“I welcome the release of this book, but I can’t say it’s a joy to read it,” commented Andal Damodaran, as the book was released, and the panellists moved onto a subsequent discussion on the subject. “It’s a deeply disturbing work, and quite chilling. But one needs to know the realities of the situation, and take necessary steps to route out this practice altogether.”

Gita Aravamudan, the author, went to describe her own experiences as she researched information and wrote the book. Coming across the issue in the early 1990s when she went to Usilampatti, Tamil Nadu, for a feature in The Week, she said that she had had a shocking time, as she discovered the enormity of the catastrophe, when girl children were being killed in hordes within a maximum of 48 hours of birth. More research, however, unearthed a bitter truth. “You couldn’t really blame the mothers. The life of a woman was so worthless, so absolutely horrifying that death was a better choice. The women there say, Better go to heaven than live a life like this.” Small reason then, the sex ratio has fallen to disturbingly low levels as 927:1000, and is even lower in states such as Gujarat.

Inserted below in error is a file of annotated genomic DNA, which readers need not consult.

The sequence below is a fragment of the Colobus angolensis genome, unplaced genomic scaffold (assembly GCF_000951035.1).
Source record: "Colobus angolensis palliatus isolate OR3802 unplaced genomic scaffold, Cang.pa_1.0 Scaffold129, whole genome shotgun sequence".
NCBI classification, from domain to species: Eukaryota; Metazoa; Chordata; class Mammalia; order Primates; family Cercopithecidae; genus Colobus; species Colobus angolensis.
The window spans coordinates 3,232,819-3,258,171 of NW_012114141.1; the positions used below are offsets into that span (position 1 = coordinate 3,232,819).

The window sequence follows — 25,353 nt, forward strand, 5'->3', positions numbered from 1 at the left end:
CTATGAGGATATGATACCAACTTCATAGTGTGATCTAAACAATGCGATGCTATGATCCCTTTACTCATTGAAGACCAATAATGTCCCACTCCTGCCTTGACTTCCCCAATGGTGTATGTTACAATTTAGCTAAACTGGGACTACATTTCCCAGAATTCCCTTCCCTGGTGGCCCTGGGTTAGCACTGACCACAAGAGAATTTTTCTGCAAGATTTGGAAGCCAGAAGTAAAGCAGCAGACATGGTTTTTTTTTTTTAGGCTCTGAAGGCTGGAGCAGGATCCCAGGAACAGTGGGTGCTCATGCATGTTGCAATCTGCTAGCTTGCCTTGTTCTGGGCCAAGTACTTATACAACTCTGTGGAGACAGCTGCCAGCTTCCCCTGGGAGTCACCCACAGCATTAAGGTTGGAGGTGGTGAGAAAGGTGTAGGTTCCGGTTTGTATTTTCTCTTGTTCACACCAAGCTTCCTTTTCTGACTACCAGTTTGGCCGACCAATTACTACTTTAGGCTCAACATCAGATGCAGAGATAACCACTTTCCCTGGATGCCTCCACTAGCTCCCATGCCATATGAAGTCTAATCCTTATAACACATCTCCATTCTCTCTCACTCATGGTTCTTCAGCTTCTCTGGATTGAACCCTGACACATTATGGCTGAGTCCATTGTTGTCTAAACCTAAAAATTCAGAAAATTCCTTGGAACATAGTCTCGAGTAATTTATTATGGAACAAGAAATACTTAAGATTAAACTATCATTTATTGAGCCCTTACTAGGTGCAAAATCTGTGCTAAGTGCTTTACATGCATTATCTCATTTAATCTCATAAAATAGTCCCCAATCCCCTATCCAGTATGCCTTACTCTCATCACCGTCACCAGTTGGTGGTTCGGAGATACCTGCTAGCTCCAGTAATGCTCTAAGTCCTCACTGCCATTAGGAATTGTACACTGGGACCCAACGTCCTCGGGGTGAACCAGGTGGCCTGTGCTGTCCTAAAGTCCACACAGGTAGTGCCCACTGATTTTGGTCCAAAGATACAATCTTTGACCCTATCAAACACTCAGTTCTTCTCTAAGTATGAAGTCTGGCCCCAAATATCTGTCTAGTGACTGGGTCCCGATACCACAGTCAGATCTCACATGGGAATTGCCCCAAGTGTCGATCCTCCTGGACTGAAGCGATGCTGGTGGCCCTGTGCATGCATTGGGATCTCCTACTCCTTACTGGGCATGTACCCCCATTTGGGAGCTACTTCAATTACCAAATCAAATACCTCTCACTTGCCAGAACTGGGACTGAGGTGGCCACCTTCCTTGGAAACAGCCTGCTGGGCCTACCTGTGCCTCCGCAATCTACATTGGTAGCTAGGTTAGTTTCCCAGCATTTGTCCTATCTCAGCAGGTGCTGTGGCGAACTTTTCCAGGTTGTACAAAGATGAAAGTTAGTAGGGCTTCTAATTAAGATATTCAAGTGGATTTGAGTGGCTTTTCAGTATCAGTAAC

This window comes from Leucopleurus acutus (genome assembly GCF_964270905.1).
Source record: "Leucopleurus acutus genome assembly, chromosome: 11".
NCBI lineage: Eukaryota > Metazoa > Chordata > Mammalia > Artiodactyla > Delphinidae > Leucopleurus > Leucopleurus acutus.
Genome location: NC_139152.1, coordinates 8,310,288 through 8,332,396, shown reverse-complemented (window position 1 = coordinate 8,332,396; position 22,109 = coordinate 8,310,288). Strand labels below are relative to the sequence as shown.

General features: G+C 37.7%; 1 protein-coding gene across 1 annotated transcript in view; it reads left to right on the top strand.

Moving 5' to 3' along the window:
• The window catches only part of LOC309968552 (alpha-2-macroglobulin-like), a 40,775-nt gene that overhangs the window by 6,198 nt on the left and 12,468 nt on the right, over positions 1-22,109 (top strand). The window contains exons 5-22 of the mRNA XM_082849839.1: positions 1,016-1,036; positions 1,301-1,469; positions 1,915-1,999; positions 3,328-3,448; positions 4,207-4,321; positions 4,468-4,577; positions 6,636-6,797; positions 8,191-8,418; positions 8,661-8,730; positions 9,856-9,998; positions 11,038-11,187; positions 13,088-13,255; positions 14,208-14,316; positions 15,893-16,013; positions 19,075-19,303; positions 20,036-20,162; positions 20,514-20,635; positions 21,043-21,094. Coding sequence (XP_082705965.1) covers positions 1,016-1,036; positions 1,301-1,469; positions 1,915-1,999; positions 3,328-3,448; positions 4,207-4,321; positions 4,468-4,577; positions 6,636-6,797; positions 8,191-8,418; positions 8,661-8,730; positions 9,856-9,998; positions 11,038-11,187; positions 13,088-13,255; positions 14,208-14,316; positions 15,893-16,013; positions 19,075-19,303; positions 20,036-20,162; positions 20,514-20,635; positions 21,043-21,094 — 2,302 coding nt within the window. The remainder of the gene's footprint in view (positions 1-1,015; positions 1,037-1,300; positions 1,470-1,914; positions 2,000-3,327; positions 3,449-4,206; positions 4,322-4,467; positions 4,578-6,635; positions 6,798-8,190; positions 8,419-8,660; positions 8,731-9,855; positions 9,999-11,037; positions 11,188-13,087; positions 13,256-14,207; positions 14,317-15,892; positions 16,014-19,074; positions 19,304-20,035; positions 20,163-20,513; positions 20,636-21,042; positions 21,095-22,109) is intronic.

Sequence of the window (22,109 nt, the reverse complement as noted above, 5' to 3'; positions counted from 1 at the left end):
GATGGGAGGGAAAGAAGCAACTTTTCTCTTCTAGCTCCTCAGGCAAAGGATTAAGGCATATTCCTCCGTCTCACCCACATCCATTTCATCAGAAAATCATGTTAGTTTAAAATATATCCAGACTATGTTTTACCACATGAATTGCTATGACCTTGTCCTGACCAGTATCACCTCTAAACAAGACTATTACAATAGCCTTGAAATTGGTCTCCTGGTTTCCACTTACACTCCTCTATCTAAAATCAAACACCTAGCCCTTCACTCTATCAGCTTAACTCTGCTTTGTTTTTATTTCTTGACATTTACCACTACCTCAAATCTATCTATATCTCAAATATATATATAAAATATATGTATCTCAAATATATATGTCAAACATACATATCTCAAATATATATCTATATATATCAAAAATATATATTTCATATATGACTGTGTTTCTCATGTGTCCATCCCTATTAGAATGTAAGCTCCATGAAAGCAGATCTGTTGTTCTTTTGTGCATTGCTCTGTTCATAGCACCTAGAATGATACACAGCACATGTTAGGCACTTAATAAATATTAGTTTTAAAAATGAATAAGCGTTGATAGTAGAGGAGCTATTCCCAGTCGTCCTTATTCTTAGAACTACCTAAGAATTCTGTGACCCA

Andal Damodaran added to the discussion, disclosing the gruesome fact that mothers and relations tended to find newer and newer methods to snuff out the life of a girl child, rather than the traditionally used paddy husks and poison – as the police took these crimes seriously, and took action.

The speakers put forth that despite the popular misconception that it was the economically disadvantaged people who carried out this practice, the rich, empowered middleclass were the worst perpetrators. “A male child is always a blessing from the gods. Every mother-to-be receives a traditional blessing of, May you have many sons – over here, gender itself is a genetic malfunction.”